Clickomania & Clickomania II, Palm OS & Pocket PC

Reviewed by: Howard Carson, July 2004, send e-mail
Published by: Beiks, go to the Clickomania or Clickomania II web site
Requires: Palm OS 3.5 or higher
MSRP: $10.00

Two games, almost the same names, one simple, one more complex, both markedly different. You've got to match things up in each game, but no (in case you were wondering) they're not Bejeweled clones or anything like that, although it's possible that Bejeweled's design and basic game play concept may have inspired the Clickomania designers (or maybe it was the other way around?). In any case, both games are well worth a look. We decided to examine a bit more than straightforward game play in this review too, opting to analyze the strategy and presentation concepts as well. We used Clickomania and Clickomania II on a Sony Clie TH55, a Palm Zire 71 and an older Sony Clie PEG-N760C. We've been suspiciously addicted to both games for several weeks. Hmmm.

In the spirit of Jawbreaker, Clickomania presents you with a game screen filled with multicolored blocks. Tapping anywhere within a space occupied by two or more adjacent same-colored blocks explodes them and collapses the blocks above into the empty space. The goal of the game sounds simple: blow up all the bl0cks leaving none behind. In practice, you may be absorbed for hours on end, scanning the entire board, strategizing the method to use in order to collapse isolated two and threes to combine ever larger blocks of one color in order to gradually work your way to the bottom without leaving any singles. Or maybe you'll find that some game boards are more completely solvable if you start from the bottom and work your way up; some from the middle outward. The game boards are not generated completely randomly - there's some method at work here - so a full scan of the entire game board and a bit of planning is in order before starting each game session. It is really more difficult than you can imagine and requires clear thinking, strategy and a bit of patience.

Clickomania has a certain similarity to Solitaire games in that in becomes clear, after a few dozen rounds, that not all boards are solvable down to zero blocks remaining. The wisdom of the player and the challenge of the game becomes partly a contest with yourself to see how early in any round you are able to determine if there's no way to win (or at least improve the current best score in your stats). Games end when there are no more adjacent same-colored blocks to tap.

Clickomania II
In the spirit of Bejeweled, Clickomania II provides a highly worthy twist in game design and play which removes it entirely into a similar but separate category. Unlike Bejeweled, instead of matching shapes in rows of three or four, Clickomania II requires you to match characters. But also unlike Bejeweled, instead of tapping the game screen to shift adjacent characters you tap a character in a single separate character selection column positioned at the right side of the game screen, then tap a location in the game screen into which the selected character is placed to form a three of four character column or row (which then blows up, allowing the characters above to collapse and fill the empty spaces, occasionally forming new three and four character columns or rows which in turn automatically collapse). The challenge inherent in the game play is constantly changing and the need to constantly scan the board and the character selection column is vital to long game sessions and resulting high scores. For the record, my high score is 63,485. Games end when there are no more character matches left.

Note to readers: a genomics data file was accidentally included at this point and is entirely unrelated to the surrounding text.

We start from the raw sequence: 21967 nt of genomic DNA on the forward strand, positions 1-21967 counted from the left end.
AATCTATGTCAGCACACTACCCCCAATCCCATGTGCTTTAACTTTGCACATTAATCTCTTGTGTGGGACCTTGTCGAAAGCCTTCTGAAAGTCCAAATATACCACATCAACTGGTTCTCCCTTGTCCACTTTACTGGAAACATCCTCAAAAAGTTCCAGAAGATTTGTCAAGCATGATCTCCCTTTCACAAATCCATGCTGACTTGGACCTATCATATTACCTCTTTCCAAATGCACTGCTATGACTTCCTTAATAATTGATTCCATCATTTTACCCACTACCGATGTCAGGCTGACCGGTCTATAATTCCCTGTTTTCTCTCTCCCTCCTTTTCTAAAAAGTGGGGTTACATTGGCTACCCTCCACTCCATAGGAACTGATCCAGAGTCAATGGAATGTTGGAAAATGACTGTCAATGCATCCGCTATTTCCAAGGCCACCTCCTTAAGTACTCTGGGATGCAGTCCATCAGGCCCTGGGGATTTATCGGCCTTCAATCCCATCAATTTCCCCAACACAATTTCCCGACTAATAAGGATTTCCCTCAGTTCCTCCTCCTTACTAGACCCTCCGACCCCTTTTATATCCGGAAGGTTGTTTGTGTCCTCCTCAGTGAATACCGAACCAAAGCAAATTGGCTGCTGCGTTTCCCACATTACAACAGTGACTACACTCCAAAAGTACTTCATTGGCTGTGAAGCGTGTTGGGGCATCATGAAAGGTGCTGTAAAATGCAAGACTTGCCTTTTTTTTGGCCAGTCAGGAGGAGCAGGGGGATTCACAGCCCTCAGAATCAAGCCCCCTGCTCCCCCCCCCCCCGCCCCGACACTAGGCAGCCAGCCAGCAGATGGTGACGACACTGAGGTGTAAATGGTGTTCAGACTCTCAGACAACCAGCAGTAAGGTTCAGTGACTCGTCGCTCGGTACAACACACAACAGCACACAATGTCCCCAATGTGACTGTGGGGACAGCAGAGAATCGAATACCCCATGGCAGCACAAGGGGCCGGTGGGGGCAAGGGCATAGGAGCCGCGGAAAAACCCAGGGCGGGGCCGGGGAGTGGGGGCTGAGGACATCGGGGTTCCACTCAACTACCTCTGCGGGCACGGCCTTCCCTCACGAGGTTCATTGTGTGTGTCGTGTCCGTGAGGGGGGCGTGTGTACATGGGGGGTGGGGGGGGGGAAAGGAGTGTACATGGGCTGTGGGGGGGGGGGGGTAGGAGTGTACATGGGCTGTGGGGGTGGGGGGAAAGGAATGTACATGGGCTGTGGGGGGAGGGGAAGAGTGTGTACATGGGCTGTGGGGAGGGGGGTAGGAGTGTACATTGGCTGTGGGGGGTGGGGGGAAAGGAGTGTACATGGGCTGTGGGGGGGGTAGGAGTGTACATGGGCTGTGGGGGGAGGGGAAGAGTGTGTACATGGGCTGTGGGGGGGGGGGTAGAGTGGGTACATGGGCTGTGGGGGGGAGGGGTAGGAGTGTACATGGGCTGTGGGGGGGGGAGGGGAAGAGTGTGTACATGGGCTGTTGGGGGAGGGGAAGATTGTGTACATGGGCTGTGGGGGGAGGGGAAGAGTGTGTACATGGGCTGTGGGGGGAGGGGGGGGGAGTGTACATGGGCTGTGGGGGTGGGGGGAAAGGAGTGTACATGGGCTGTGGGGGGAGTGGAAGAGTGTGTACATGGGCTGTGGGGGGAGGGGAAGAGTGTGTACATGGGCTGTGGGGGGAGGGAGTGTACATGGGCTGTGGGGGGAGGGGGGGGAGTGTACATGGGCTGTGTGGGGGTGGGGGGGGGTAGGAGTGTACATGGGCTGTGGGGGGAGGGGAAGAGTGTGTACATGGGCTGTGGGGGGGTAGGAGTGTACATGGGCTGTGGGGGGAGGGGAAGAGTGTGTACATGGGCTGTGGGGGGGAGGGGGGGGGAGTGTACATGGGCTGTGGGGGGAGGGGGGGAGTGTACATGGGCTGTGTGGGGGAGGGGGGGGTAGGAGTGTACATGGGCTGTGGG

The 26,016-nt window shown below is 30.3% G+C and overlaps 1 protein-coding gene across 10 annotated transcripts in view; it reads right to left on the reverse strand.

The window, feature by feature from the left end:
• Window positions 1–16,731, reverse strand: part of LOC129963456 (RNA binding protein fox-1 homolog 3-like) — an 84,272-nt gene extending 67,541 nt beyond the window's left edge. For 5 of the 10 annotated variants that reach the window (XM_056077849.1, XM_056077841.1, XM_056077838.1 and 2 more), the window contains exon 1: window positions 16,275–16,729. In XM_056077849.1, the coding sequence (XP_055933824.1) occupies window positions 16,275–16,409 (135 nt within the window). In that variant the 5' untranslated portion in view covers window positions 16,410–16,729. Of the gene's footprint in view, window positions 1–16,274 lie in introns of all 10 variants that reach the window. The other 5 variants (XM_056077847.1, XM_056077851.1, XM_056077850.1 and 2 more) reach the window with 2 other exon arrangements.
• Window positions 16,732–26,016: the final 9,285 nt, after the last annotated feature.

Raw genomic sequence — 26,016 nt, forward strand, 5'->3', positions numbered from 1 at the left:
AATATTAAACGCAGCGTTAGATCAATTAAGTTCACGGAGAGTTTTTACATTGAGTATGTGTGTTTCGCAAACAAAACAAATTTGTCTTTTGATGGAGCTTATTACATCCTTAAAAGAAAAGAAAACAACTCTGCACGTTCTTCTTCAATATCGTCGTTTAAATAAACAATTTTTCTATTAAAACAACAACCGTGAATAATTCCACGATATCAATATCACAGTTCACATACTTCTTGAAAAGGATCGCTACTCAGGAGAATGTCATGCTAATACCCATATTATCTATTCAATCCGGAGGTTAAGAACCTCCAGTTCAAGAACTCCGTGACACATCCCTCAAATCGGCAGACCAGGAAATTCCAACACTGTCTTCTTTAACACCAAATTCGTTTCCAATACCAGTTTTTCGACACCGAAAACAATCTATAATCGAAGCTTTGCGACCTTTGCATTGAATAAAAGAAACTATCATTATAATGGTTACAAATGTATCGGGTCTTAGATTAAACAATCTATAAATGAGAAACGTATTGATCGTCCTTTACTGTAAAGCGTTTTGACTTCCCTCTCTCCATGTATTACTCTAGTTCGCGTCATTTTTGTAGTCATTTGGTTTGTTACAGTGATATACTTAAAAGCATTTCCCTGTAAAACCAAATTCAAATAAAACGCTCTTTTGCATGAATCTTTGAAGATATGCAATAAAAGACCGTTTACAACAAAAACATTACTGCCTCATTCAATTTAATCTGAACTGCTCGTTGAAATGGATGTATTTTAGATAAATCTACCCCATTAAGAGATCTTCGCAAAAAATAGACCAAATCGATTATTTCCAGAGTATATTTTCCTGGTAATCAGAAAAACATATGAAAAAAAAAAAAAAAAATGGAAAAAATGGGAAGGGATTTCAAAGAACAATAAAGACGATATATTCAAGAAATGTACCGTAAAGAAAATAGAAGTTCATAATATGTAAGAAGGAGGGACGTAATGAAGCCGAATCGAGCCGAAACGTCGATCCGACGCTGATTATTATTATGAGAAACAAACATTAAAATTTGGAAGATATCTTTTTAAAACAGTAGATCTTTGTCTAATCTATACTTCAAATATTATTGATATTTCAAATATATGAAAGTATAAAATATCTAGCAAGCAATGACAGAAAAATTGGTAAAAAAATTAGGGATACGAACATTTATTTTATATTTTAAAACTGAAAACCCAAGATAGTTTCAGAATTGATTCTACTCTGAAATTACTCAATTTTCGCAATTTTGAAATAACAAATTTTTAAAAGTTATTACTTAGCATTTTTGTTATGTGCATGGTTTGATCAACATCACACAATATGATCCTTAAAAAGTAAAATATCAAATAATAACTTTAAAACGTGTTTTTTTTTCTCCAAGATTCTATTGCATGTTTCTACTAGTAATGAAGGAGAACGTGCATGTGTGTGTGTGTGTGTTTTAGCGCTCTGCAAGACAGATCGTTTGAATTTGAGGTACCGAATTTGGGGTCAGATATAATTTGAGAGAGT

Cons: Clickomania II is graphically intense and the lower portion of the main game screen seems to suffer from some minor redraw problems, although game play is not really impeded. We found that the Instructions screens, Hall of Fame screen and registration entry dialog were very hard to read because of the use of pale red text displayed on pale grey and pale blue-grey backgrounds. Once again, although this doesn't affect game play, it sure does detract somewhat from the overall satisfaction

Pros: It is a continuing source of amazement that game designers continue to come up with the simplest kinds of games which provide this much challenge and interest. Addictive game play which requires strategy and focus. Some aspect of chance in Clickomania mainly because not every board is solvable down to zero blocks. Tip: if you keep having games which leave dozens of blocks, slow down your game play because most boards, albeit freely generated by the game code, are more completely solvable than is apparent at first glance. In Clickomania II, the possibility for extremely high scores is tied directly to patience and match-up strategy. Tip: don't just select the first character you notice for a match, try to scan the entire game board as often as possible before each match-up selection. A serious, non-violent, addictive pair of games for adults or kids. The different character themes freely available for Clickomania II provide broad appeal and provide a refreshing change. Excellent, challenging time wasters. Well worth the small registration cost. Highly recommended.

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